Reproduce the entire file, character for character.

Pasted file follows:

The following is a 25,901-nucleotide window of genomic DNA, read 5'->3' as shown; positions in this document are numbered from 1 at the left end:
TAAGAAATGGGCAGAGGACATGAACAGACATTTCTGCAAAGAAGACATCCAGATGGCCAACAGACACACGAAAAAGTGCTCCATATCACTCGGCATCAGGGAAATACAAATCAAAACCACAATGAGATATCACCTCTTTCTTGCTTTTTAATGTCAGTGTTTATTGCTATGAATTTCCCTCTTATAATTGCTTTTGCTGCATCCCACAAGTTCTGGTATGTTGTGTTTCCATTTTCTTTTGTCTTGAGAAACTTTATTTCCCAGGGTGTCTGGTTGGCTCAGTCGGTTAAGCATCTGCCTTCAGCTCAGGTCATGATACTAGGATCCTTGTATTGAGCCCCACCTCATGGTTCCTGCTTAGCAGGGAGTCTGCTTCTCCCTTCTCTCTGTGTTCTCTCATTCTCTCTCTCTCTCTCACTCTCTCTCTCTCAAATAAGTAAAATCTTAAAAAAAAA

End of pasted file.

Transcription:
The following is a 25,901-nucleotide window of genomic DNA, read 5'->3' as shown; positions in this document are numbered from 1 at the left end:
TAAGAAATGGGCAGAGGACATGAACAGACATTTCTGCAAAGAAGACATCCAGATGGCCAACAGACACACGAAAAAGTGCTCCATATCACTCGGCATCAGGGAAATACAAATCAAAACCACAATGAGATATCACCTCTTTCTTGCTTTTTAATGTCAGTGTTTATTGCTATGAATTTCCCTCTTATAATTGCTTTTGCTGCATCCCACAAGTTCTGGTATGTTGTGTTTCCATTTTCTTTTGTCTTGAGAAACTTTATTTCCCAGGGTGTCTGGTTGGCTCAGTCGGTTAAGCATCTGCCTTCAGCTCAGGTCATGATACTAGGATCCTTGTATTGAGCCCCACCTCATGGTTCCTGCTTAGCAGGGAGTCTGCTTCTCCCTTCTCTCTGTGTTCTCTCATTCTCTCTCTCTCTCTCACTCTCTCTCTCTCAAATAAGTAAAATCTTAAAAAAAAA